Here’s some things to try to find out why your bill was not paid:
Review the Explanation of Benefits (EOB) from your insurance company:
- Check for errors
Make sure the basics are correct like your the spelling of your name and your insurance ID.
You also should check to see if the services listed are what you actually received and have the correct date of service.
- Review the denial reasons why your insurance did not pay the bill
Every insurance company uses their own system of denial codes which states why they did not pay your bill. Often times these codes don’t make much sense and you need to call your insurance company for an explanation.
Read your insurance plan:
- It’s important to know the details of your insurance plan. You’ll want to understand what your plan covers and does not cover, how your bills are paid at in-network and out-of-network services, and when you need to call for pre-authorizations for surgeries as a few examples.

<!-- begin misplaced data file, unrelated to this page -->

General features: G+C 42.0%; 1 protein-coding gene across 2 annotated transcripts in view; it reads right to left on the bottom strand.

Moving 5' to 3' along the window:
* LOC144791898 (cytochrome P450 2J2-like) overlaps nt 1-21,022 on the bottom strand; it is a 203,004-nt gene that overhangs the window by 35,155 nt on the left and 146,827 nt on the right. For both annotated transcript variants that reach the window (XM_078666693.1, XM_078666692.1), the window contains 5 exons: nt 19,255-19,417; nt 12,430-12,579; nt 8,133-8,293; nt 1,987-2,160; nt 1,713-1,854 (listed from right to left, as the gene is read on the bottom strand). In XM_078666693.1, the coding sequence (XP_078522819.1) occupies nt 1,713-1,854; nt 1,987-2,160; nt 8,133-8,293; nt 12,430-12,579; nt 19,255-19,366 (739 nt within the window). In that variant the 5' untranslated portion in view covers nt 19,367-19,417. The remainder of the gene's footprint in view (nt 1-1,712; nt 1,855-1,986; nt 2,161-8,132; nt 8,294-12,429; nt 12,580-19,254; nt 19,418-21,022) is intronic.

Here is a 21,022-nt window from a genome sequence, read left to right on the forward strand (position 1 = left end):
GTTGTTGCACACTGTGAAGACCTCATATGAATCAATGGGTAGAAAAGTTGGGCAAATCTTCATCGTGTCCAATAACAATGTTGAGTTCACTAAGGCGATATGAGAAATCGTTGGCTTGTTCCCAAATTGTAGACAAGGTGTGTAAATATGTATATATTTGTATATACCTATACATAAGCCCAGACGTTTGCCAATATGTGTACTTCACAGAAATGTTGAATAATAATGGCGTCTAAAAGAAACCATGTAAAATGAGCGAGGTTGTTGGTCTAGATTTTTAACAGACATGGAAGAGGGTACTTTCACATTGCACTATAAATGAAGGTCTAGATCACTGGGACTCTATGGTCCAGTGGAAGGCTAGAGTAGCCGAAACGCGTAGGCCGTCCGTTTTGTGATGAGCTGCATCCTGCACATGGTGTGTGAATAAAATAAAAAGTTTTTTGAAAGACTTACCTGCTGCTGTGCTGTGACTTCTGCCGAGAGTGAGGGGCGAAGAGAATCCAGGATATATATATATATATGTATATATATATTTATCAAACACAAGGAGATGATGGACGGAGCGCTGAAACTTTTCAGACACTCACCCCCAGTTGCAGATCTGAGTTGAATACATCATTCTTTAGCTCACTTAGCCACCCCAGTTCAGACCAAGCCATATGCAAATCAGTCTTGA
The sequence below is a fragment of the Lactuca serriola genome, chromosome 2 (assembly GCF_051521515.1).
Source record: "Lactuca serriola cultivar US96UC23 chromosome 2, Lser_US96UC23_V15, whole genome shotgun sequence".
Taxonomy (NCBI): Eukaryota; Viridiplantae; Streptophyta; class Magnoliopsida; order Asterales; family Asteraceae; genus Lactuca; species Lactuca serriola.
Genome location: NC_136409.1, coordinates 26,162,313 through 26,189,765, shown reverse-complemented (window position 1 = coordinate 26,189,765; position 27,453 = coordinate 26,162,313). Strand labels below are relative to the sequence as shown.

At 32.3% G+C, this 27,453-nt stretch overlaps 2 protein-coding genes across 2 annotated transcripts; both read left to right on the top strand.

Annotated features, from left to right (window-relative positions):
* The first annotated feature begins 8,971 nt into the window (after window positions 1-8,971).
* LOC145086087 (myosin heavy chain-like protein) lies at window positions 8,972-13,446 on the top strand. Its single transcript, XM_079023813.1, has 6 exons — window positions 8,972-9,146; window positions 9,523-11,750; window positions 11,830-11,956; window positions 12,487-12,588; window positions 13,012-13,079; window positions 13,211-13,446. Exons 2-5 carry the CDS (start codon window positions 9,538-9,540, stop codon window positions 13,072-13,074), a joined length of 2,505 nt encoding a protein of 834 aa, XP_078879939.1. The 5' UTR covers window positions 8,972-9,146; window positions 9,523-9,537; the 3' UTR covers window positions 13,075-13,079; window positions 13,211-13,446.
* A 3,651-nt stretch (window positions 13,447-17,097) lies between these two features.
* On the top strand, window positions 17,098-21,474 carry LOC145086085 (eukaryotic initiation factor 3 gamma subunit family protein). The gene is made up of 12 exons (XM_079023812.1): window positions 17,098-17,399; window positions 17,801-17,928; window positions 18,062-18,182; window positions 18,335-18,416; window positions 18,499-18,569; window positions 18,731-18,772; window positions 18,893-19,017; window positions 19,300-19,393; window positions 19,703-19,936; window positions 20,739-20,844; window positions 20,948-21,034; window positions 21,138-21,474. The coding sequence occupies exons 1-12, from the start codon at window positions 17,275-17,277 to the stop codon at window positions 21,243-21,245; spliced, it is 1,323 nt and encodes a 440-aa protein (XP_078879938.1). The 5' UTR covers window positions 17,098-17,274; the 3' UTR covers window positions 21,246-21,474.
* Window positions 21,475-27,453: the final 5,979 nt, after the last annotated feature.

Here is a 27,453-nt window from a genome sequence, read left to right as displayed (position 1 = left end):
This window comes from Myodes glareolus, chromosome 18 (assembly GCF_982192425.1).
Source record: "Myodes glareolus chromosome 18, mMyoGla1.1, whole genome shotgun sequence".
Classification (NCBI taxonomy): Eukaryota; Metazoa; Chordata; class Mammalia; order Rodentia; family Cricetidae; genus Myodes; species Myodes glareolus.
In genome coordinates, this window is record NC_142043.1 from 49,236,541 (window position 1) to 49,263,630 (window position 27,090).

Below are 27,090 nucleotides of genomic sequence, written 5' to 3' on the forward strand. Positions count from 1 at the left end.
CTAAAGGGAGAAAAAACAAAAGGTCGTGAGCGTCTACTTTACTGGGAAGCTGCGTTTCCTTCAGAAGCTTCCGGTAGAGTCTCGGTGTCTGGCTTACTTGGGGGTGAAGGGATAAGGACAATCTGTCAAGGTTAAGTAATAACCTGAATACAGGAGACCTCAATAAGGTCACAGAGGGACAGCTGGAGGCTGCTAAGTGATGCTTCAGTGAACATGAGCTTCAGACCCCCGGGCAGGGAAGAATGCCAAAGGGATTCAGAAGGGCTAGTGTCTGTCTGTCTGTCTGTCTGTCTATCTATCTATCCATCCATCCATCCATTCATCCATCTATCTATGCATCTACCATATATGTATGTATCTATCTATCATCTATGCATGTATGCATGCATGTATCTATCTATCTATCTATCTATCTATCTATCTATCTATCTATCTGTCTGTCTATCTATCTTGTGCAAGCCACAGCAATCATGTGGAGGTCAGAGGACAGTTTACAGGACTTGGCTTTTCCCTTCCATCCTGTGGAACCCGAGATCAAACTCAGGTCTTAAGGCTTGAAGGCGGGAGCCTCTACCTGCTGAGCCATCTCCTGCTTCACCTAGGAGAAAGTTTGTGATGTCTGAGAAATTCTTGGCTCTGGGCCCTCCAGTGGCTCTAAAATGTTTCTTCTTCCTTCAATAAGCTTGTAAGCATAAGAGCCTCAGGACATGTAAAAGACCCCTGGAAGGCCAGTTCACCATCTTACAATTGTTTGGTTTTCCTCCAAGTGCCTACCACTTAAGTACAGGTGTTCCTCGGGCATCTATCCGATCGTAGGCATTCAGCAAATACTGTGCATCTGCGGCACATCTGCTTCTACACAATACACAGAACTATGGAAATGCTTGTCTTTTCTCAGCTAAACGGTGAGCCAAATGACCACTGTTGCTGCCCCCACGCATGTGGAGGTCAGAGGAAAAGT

- You can call your insurance company to get errors corrected or get your questions answered. If you feel like you are not getting the help you need, you can ask to speak with a supervisor.
Errors by insurance companies do happen and should be corrected. Sometimes there are errors in the original bill from the doctor or hospital and you can request the insurance company follow up with your providers to get issues resolved.
Advocate for yourself:
If after you have done the 3 steps above (Reviewed your EOBS, read your plan, contacted your insurance company) and your insurance company will still not pay your bill and you believe their decision is incorrect, there are things you can do.
- You can file an appeal to your insurance company documenting why your bill should be paid.
Every insurance company has their own appeal process, so you will need to talk to your insurance company to find out how to file an appeal and what forms you need to use.
Insurance statements can be confusing but by taking some time to understand how your bills get paid, it can pay off in the long-run.
Being your own advocate makes you a more well-informed health care consumer. Hopefully will save you money on your medical bills, too!